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Blackwater security firm banned from Iraq

 

Blackwater security firm banned from Iraq

  • Story Highlights
  • Iraq blames U.S. security firm for Sunday gunfight that killed eight civilians
  • Incident began when Western-style convoy came under fire in Baghdad
  • Seven killed, 31 detained in U.S.-led coalition raids across Iraq
  • Car bomb near Shiite mosque in Baghdad kills three, injures 11

BAGHDAD, Iraq (CNN) -- Iraq's Interior Ministry has revoked the license of Blackwater USA, an American security firm whose contractors are blamed for a Sunday gunbattle in Baghdad that left eight civilians dead.

Sunday's firefight took place near Nusoor Square, an area that straddles the predominantly Sunni Arab neighborhoods of Mansour and Yarmouk.

In addition to the fatalities, 14 people were wounded, most of them civilians, the official said.

The ministry said the incident began around midday, when a convoy of sport utility vehicles came under fire from unidentified gunmen in the square.

The men in the SUVs, described by witnesses as Westerners, returned fire, and the witnesses said the vehicles are the kind used by Western security firms.

An official with the U.S. Embassy told The Associated Press that a State Department motorcade came under small-arms fire near Nusoor Square, and one of the vehicles was disabled.

The official said no State Department officials were injured but provided no information on Iraqi casualties, the AP reported.

"We have revoked Blackwater's license to operate in Iraq. As of now they are not allowed to operate anywhere in the Republic of Iraq," Interior Ministry spokesman Brig. Gen. Abdul Kareem Khalaf said Monday. "The investigation is ongoing, and all those responsible for Sunday's killing will be referred to Iraqi justice."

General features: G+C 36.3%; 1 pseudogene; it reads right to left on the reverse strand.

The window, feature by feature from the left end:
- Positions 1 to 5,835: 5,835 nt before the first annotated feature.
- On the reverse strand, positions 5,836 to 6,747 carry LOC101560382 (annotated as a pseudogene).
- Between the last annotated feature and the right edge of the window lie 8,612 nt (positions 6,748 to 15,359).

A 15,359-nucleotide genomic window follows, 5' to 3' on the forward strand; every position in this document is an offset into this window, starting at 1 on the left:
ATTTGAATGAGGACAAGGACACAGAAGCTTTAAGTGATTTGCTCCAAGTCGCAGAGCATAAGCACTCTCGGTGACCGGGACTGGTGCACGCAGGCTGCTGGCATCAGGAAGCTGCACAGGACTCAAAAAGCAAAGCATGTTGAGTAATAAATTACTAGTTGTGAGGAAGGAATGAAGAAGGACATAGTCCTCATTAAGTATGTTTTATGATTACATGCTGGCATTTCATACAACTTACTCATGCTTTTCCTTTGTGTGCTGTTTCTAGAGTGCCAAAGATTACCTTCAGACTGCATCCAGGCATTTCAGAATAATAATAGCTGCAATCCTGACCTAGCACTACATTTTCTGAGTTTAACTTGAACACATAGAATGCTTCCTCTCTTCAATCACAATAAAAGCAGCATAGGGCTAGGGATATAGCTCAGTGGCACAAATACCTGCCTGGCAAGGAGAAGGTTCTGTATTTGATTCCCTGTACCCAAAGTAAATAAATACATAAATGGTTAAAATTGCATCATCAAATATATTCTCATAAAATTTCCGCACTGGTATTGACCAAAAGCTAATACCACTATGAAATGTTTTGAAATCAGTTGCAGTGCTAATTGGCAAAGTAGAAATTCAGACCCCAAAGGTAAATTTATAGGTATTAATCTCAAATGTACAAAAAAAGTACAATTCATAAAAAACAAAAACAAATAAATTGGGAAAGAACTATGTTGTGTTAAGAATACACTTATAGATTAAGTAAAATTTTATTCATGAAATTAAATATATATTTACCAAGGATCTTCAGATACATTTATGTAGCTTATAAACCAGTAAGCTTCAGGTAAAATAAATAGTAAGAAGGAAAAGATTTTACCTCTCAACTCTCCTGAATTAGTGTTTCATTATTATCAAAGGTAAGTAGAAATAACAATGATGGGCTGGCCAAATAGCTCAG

Blackwater is one of many security firms contracted by the U.S. government during the Iraq war. An estimated 25,000-plus employees of private security firms are working in Iraq, guarding diplomats, reconstruction workers and government officials. As many as 200 are believed to have been killed on the job, according to U.S. congressional reports.

Some Blackwater personnel died in a grisly incident in Iraq more than three years ago that sparked shock and outrage in the United States.

Four Americans working as private security personnel for Blackwater, all of whom were military veterans, were ambushed, killed and mutilated in March 2004 in Falluja, west of Baghdad.

People close to the company estimate it has lost about 30 employees during the war.

Iraqi authorities have issued previous complaints about shootings by private military contractors, but Iraqi courts do not have the authority to bring contractors to trial, according to a July report from the Congressional Research Service.

The House Oversight and Government Reform Committee estimated in February that nearly $4 billion had been spent on security contracts amid the insurgency that followed the U.S. invasion in 2003 -- costs that have forced the delay, cancellation or scaling back of some reconstruction projects.

Meanwhile, seven people were killed and 31 others were detained Monday in U.S.-led coalition raids across Iraq, the U.S. military said.

The fatalities occurred west of Yusufiya, southwest of the capital, as coalition forces targeted two buildings used by al Qaeda in Iraq militants, who organize suicide attacks.

Armed men at one building drew weapons as troops approached, and the troops "engaged" the two and killed them, the statement said.

They killed four others who were apparently acting as lookouts and another who wouldn't surrender when ordered. Nineteen people were detained, the military said.

Troops arrested other suspects in regions north of the capital -- north of Taji, near Balad, in Baiji and near the Syrian border.

In Baghdad, three people were killed and 11 others were wounded Monday when a parked car detonated near a Shiite mosque on the edge of a densely populated Shiite neighborhood, an Interior Ministry official said.

CNN's Jomana Karadsheh, Suzanne Simons and Mohammed Tawfeeq contributed to this report.

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